February 14, 2020 Weekly Round Up

Happy Valentine’s Day!  Here are some of the ag law stories in the news this week.

*USDA unveils two new risk management options for hemp producers.  For producers considering hemp production, there are now three potential risk management tools available.  Nationwide, producers will be able to enroll in the Whole Farm Revenue Protection program or the Noninsured Crop Disaster Assistance Program (NAP) program. In 21 states, producers may take part in a multi-peril crop insurance pilot program.  Texas is not one of the states where this is available. Importantly, all growers must have a license to grown hemp and comply with all state and federal regulations in order to obtain crop insurance.  This could potentially lead to issues for Texas producers interested in whole farm revenue protection as sign up deadlines may occur before licenses are issued by TDA.  [Read press release here.]

*Article looks at falling hemp prices and impact on growers.  An article describing a terrible situation facing some Kentucky hemp producers got my attention recently.  It highlights risks with contract clauses allowing purchasers an out from buying the product, falling market prices for hemp grown for CBD production, and potentially “overhyped” financial potential.  [Read article here.]

*Article highlights various lawsuits surrounding Permian Highway Pipeline.  A recent article in the Community Impact Newspaper highlighted a number of the legal challenges surrounding the Permian Highway pipeline.  [Read article here.]

*NM rancher files proposed class action lawsuits against beef packers alleging misleading labeling.  A New Mexico rancher has filed lawsuits against Tyson Foods, Cargill Meat Solutions, JBS, and National Beef Packing Company alleging misleading labeling with regard to alleged misleading labeling on beef.  A second lawsuit was filed on behalf of beef consumers allegedly damaged by the misleading labeling.  In particular, the lawsuits challenge the use of a “Produced in the U.S.A.” label on beef that was slaughtered in the United States, but could have been born, raised, and imported from other countries.  Defendants have removed the cases to federal court pursuant to the Class Action Fairness Act.  [Read article here.]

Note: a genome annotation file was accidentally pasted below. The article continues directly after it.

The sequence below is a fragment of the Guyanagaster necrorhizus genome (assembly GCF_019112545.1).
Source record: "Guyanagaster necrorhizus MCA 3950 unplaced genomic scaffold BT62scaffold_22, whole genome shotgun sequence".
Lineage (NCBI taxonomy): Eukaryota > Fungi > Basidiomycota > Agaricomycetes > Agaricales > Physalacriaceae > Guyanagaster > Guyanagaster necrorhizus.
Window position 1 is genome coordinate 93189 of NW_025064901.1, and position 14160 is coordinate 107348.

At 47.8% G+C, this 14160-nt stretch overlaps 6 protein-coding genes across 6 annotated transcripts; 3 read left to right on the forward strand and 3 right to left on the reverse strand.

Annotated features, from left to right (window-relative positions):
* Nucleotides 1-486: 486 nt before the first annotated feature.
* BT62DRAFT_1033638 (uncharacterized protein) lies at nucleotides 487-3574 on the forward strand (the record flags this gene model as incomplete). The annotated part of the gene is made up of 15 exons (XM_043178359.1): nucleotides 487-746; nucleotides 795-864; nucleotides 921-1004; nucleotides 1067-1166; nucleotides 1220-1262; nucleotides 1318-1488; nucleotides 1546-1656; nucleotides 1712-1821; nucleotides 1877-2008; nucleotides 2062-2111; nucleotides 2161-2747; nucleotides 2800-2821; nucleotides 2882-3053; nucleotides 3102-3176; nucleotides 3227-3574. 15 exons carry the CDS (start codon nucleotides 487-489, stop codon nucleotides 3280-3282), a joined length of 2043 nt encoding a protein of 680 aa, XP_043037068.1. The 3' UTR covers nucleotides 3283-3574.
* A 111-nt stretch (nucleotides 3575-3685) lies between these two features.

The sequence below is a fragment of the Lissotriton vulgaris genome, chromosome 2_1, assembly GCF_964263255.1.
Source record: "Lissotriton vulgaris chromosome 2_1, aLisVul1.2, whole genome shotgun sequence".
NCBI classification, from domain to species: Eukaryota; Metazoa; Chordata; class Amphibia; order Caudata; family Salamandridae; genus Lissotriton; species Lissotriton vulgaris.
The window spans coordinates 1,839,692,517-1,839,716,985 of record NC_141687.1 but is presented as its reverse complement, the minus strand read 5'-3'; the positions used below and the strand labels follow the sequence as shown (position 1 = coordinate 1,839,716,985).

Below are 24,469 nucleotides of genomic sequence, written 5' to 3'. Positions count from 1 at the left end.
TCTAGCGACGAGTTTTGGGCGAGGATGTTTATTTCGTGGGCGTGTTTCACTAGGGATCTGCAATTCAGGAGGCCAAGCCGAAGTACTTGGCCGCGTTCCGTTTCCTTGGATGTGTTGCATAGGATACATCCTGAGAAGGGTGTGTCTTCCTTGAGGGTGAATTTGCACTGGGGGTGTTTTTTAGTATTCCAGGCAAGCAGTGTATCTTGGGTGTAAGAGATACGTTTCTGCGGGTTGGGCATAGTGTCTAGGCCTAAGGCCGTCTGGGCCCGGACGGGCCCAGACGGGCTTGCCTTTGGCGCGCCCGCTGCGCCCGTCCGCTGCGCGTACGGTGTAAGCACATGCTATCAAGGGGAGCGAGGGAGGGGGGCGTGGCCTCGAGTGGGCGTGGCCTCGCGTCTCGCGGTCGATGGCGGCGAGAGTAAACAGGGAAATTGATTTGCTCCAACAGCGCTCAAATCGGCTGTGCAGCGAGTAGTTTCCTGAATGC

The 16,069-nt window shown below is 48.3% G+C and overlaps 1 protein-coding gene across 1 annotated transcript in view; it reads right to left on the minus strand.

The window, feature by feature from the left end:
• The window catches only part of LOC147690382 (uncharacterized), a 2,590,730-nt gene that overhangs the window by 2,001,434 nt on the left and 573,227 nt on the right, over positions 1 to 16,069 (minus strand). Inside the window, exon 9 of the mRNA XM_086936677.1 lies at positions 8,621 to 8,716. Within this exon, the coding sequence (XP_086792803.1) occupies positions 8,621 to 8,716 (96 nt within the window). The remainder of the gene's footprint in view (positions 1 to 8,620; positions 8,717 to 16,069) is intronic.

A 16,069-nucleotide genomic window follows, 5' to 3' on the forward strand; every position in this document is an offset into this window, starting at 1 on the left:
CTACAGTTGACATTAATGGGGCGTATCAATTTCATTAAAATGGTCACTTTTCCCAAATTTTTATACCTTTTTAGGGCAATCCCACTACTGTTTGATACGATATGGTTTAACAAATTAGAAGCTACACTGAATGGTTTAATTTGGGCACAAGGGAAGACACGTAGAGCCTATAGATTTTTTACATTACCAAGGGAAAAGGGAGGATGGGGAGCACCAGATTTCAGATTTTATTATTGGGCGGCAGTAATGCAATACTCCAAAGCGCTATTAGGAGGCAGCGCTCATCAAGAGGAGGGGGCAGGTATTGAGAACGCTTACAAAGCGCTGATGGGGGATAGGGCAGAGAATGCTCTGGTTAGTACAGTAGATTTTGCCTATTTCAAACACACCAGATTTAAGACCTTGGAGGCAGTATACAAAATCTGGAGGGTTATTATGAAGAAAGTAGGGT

*Article outlines concerns with Transfer on Death Deeds. A recent article in the Dallas  News outlined some concerns with the use of Transfer on Death Deeds in Texas.  [Read article here.]  The article did not address the benefits of the TODDs or the fact that using a good estate planning attorney to draft a TODD may avoid many of these potential issues.  For a more in depth discussion of Transfer on Death Deeds, click here for a prior blog post and click here for a podcast I recorded with Garrett Couts discussing both Transfer on Death Deeds and Lady Bird deeds.

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